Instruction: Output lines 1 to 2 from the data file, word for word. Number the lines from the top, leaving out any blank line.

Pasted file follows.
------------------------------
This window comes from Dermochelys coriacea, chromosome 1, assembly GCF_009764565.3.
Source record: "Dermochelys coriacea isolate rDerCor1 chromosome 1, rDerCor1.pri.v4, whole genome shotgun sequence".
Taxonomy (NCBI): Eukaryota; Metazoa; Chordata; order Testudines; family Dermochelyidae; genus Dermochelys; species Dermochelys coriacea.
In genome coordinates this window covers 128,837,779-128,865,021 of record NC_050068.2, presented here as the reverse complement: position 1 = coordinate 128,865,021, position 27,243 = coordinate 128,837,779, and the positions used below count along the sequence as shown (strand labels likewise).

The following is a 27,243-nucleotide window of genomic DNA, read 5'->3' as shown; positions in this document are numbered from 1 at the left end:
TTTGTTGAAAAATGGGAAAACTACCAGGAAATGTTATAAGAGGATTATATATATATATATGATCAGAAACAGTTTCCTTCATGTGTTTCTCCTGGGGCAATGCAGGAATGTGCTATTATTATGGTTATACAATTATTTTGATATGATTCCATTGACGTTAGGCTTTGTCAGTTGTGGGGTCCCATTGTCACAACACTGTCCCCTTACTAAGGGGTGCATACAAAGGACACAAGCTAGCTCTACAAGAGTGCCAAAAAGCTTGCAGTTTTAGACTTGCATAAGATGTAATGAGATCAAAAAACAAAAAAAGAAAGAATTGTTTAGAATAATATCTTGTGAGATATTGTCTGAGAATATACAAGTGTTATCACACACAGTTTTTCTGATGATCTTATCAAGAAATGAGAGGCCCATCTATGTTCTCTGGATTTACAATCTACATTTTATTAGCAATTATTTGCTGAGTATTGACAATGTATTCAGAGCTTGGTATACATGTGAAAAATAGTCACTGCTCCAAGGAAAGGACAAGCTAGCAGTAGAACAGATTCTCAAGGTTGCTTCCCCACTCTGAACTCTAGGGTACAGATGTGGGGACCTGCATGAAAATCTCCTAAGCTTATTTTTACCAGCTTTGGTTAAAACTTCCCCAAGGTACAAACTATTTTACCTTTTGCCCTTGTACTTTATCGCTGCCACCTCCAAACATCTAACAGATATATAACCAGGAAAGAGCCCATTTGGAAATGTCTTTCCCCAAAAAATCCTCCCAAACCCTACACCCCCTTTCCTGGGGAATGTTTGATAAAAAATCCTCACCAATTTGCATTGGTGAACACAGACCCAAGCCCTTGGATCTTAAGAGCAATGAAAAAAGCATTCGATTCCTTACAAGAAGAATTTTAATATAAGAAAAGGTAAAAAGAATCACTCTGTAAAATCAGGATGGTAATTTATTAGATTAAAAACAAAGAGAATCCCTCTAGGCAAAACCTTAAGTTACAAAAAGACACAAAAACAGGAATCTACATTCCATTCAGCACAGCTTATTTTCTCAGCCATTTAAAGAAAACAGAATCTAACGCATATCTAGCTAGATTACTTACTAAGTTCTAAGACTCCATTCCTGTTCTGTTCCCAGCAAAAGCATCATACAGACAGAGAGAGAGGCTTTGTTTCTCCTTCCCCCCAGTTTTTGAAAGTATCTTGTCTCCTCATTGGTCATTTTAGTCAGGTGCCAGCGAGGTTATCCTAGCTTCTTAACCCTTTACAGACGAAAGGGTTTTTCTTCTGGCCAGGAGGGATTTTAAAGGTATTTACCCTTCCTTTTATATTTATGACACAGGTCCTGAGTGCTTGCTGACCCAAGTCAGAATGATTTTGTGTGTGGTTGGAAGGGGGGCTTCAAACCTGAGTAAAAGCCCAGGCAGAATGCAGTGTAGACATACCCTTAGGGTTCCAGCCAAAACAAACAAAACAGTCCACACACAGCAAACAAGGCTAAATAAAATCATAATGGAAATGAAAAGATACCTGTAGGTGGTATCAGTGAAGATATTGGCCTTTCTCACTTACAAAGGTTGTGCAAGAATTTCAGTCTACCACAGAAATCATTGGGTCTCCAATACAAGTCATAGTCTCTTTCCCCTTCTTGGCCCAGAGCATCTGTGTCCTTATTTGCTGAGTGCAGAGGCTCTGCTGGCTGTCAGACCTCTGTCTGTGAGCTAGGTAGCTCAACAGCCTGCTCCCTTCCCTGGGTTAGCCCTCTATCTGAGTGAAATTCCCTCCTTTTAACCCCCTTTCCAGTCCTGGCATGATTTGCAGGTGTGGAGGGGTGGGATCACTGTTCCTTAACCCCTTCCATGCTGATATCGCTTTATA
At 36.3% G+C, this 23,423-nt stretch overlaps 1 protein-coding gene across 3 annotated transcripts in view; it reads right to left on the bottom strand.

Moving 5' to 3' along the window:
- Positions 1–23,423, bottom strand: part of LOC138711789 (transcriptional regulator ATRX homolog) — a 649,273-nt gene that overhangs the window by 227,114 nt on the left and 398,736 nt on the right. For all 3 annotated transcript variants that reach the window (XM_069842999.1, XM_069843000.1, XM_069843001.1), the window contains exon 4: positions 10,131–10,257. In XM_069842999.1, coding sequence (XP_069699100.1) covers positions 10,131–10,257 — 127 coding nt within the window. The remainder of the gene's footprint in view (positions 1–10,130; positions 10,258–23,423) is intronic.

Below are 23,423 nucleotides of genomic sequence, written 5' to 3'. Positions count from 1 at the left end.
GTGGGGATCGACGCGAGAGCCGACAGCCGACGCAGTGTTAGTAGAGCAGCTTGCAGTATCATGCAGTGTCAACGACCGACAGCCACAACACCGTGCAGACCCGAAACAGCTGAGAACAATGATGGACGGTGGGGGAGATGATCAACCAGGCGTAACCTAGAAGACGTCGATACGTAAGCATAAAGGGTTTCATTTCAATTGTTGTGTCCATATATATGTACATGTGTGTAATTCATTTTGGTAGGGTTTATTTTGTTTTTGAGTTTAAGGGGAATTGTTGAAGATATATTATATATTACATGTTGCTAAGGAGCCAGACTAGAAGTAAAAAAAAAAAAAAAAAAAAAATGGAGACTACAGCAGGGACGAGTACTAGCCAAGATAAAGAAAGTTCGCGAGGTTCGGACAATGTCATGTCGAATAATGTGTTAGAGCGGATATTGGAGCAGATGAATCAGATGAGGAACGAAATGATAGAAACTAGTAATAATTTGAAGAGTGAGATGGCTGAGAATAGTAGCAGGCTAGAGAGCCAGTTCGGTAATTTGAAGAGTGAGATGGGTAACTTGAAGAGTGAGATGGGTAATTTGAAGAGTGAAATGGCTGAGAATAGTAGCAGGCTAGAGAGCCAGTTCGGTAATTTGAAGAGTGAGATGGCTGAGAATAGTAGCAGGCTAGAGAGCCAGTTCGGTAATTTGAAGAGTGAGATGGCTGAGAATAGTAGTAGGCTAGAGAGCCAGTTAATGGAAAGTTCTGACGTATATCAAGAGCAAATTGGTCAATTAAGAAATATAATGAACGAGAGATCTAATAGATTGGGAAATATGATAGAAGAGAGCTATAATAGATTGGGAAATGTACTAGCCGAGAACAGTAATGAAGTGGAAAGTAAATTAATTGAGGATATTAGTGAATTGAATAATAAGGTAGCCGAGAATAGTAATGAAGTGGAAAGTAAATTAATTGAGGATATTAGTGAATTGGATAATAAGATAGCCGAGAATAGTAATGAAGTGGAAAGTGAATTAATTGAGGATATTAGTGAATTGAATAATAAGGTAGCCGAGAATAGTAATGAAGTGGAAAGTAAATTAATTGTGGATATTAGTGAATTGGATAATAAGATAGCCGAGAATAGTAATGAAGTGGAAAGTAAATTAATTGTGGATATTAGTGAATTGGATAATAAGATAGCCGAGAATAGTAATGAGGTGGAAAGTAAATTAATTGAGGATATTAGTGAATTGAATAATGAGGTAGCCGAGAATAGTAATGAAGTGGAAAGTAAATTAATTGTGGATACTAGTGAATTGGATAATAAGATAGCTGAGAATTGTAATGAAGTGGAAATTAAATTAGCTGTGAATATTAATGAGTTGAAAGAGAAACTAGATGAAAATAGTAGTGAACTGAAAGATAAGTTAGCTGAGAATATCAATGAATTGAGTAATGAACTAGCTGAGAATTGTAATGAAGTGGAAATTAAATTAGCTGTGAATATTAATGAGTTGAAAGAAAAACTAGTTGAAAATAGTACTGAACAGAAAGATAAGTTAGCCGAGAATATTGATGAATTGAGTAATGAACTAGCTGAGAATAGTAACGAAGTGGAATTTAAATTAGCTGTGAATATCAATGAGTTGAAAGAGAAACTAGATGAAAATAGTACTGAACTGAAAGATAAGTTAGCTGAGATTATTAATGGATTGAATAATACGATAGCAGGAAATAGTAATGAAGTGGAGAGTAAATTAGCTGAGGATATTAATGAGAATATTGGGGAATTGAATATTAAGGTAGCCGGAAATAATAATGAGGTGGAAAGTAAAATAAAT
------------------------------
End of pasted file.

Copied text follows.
This window comes from Dermochelys coriacea, chromosome 1, assembly GCF_009764565.3.
Source record: "Dermochelys coriacea isolate rDerCor1 chromosome 1, rDerCor1.pri.v4, whole genome shotgun sequence".